What's Next In: Information Technology - Pharmaceutical Technology

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PharmTech Europe

What's Next In: Information Technology

Pharmaceutical Technology

Sales and Marketing (100 years out) No need for a prediction. See 30 years out.

Production (30 years out) The catch phrases of the past 20 years will become a reality: Manufacturing Execution (MES), Electronic Batch Records (EBR), and Process Analytical Technology (PAT) become commonplace in the industry. QbD is adequately described by a validated MES where production is continuously improved via PAT, resulting in an EBR so that Quality by Design fades away as it is absorbed by the other three disciplines. Technology workers will be beside the chemical engineers in creating the production process. S88 evolves and becomes a standard language by which production processes are described.

Production (100 years out) Pharmaceutical production will become much more automated, of course, but it will also become much more customized. Think of it like automobiles. Cars on the lot come in different models, colors, and come equipped with different accessories. You can pick one off the lot that best meets your needs. For a little more money, and a little more time, you can choose among available options and have the car built for you. And for a lot more money and time, you can have a car pretty much customized. Pharmaceuticals will be the same way. Emergency room patients will have to pick a medicine off the shelf. Those patients with not so acute conditions may order a medicine with certain common adaptations for their race, family history, or geographic location. Elective procedure patients might order a customized pharmaceutical. The factory will be equally efficient at making a large batch of off-the-shelf product or a single prescription quantity of a special order. This will be possible through the use of automated controls with supply chain optimization databases.

Infrastructure (30 years out) The role of IT will be enhanced to become a bigger part of the "product." Information that is typically simply printed on the product package will be encoded on RFID chips on the packaging, and that information will be available for at-home or in-clinic computing. For example, the home computer will automatically scan the label of a bottle put in the bathroom medicine cabinet. It will know what the medicine is, for whom it has been prescribed, and how often they are to take it. The computer will know the other medicines the patient has in the cabinet and whether there exist contraindications, and if so, it will automatically alert the head of the household. People will value pharmaceutical products that have complete pedigree information on the label. IT departments will be relied upon to make sure the data are accurate. The typical in-house IT department will be quite small. Most IT work will be farmed out to service providers located around the world. Hosted applications will be commonplace.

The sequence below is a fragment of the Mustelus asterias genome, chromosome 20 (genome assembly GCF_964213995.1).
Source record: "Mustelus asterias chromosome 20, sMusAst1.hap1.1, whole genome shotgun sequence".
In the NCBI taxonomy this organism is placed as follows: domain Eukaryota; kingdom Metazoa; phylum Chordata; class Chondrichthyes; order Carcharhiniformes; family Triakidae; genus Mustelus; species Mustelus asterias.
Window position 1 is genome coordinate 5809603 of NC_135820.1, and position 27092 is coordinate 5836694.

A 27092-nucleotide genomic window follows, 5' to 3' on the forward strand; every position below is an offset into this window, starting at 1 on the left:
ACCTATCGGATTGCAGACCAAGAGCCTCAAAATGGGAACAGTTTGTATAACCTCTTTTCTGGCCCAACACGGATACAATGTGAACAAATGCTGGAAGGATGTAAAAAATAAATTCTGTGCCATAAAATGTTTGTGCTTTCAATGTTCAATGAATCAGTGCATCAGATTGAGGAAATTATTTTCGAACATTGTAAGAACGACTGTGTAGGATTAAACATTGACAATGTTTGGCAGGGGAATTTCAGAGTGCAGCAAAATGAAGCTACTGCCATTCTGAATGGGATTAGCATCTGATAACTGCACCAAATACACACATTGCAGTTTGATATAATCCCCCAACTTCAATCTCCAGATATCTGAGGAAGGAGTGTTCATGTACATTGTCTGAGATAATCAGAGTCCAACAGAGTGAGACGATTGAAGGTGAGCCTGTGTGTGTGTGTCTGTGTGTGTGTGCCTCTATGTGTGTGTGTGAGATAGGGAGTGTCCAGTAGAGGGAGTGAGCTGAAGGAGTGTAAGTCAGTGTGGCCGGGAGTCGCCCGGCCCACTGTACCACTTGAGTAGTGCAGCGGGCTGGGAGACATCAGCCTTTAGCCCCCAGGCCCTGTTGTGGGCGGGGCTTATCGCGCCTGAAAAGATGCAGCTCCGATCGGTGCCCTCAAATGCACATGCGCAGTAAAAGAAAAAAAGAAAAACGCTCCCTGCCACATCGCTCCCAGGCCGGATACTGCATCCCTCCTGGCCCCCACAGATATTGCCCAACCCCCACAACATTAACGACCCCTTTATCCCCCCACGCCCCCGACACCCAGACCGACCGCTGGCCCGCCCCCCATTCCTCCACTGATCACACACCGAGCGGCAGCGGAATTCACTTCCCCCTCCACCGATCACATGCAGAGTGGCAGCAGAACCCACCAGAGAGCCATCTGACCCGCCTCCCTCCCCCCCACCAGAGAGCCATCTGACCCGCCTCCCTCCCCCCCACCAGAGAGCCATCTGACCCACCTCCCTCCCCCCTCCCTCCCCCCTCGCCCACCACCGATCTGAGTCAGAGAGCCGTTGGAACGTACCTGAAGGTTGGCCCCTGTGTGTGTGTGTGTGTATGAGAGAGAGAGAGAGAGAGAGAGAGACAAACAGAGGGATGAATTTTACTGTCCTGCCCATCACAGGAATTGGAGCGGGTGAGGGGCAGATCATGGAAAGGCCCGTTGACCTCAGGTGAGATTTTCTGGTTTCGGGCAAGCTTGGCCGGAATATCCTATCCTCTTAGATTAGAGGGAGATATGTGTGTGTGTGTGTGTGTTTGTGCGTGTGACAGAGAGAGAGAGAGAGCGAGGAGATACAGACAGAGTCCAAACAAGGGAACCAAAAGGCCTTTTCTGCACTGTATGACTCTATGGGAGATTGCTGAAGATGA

Infrastructure (100 years out) Information throughout the society will be ubiquitous, like electricity is now. Every person will have a wireless personal digital assistant. When in the office, the PDA will activate the equipment needed to perform useful work. When one is at home, the PDA will activate household appliances. When one is in the car, it will monitor the engine as well as the music player and phone. And when one is at the physician's office or in the pharmacy, the PDA will be able to provide historical data on blood pressure, heart rate, medicine consumption, and will download these data to the physician or pharmacist upon demand. Each person will have their medical history on their PDA, available to the physician at the user's discretion.

Software engineers will be managing this infrastructure by issuing voice commands to software design servers that will configure needed functionality. Development at the pharmaceutical company will involve hardly any traditional programming skill at all-only a deep understanding of data and process models. A combined process and data language will emerge, similar to the SQL language we have for relational databases. Engineers will support the hardware and communications infrastructure with much the same discipline as current-day electrical engineers support the power grid.

Fortunately for us, even a hundred years out, we will still not see the likes of Gort, Robbie, R Daneel Olivaw, HAL, or Skynet. Thank goodness! Not only that, with the advances in medical science, we might just be there not to see them.

Herschel Kenney, senior director, manufacturing and quality systems, Purdue Pharma


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